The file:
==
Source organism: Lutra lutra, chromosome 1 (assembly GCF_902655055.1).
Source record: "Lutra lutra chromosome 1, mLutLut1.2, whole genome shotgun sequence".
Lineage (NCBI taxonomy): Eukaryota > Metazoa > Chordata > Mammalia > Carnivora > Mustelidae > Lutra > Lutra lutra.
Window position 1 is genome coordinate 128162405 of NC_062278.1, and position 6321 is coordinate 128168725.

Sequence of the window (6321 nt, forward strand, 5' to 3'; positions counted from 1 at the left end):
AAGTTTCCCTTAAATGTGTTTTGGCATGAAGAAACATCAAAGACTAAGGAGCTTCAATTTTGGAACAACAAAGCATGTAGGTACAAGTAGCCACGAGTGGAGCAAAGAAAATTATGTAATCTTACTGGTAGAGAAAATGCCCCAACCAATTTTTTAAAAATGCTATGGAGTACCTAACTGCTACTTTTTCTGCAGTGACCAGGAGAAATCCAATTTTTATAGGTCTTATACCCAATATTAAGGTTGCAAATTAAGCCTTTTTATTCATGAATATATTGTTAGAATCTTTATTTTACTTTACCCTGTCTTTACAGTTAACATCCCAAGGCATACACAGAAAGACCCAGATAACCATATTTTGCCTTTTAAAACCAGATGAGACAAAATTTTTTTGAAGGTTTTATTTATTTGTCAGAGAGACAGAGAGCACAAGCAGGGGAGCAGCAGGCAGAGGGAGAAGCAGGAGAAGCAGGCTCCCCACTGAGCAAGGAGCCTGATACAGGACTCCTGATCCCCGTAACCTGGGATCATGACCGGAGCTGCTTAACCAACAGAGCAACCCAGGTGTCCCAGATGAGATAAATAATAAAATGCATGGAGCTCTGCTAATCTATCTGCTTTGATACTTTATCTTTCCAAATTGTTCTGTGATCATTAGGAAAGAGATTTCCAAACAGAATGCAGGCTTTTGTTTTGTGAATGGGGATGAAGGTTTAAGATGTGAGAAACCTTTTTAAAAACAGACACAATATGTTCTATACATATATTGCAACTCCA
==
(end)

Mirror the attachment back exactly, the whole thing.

Source organism: Lutra lutra, chromosome 1 (assembly GCF_902655055.1).
Source record: "Lutra lutra chromosome 1, mLutLut1.2, whole genome shotgun sequence".
Lineage (NCBI taxonomy): Eukaryota > Metazoa > Chordata > Mammalia > Carnivora > Mustelidae > Lutra > Lutra lutra.
Window position 1 is genome coordinate 128162405 of NC_062278.1, and position 6321 is coordinate 128168725.

Sequence of the window (6321 nt, forward strand, 5' to 3'; positions counted from 1 at the left end):
AAGTTTCCCTTAAATGTGTTTTGGCATGAAGAAACATCAAAGACTAAGGAGCTTCAATTTTGGAACAACAAAGCATGTAGGTACAAGTAGCCACGAGTGGAGCAAAGAAAATTATGTAATCTTACTGGTAGAGAAAATGCCCCAACCAATTTTTTAAAAATGCTATGGAGTACCTAACTGCTACTTTTTCTGCAGTGACCAGGAGAAATCCAATTTTTATAGGTCTTATACCCAATATTAAGGTTGCAAATTAAGCCTTTTTATTCATGAATATATTGTTAGAATCTTTATTTTACTTTACCCTGTCTTTACAGTTAACATCCCAAGGCATACACAGAAAGACCCAGATAACCATATTTTGCCTTTTAAAACCAGATGAGACAAAATTTTTTTGAAGGTTTTATTTATTTGTCAGAGAGACAGAGAGCACAAGCAGGGGAGCAGCAGGCAGAGGGAGAAGCAGGAGAAGCAGGCTCCCCACTGAGCAAGGAGCCTGATACAGGACTCCTGATCCCCGTAACCTGGGATCATGACCGGAGCTGCTTAACCAACAGAGCAACCCAGGTGTCCCAGATGAGATAAATAATAAAATGCATGGAGCTCTGCTAATCTATCTGCTTTGATACTTTATCTTTCCAAATTGTTCTGTGATCATTAGGAAAGAGATTTCCAAACAGAATGCAGGCTTTTGTTTTGTGAATGGGGATGAAGGTTTAAGATGTGAGAAACCTTTTTAAAAACAGACACAATATGTTCTATACATATATTGCAACTCCA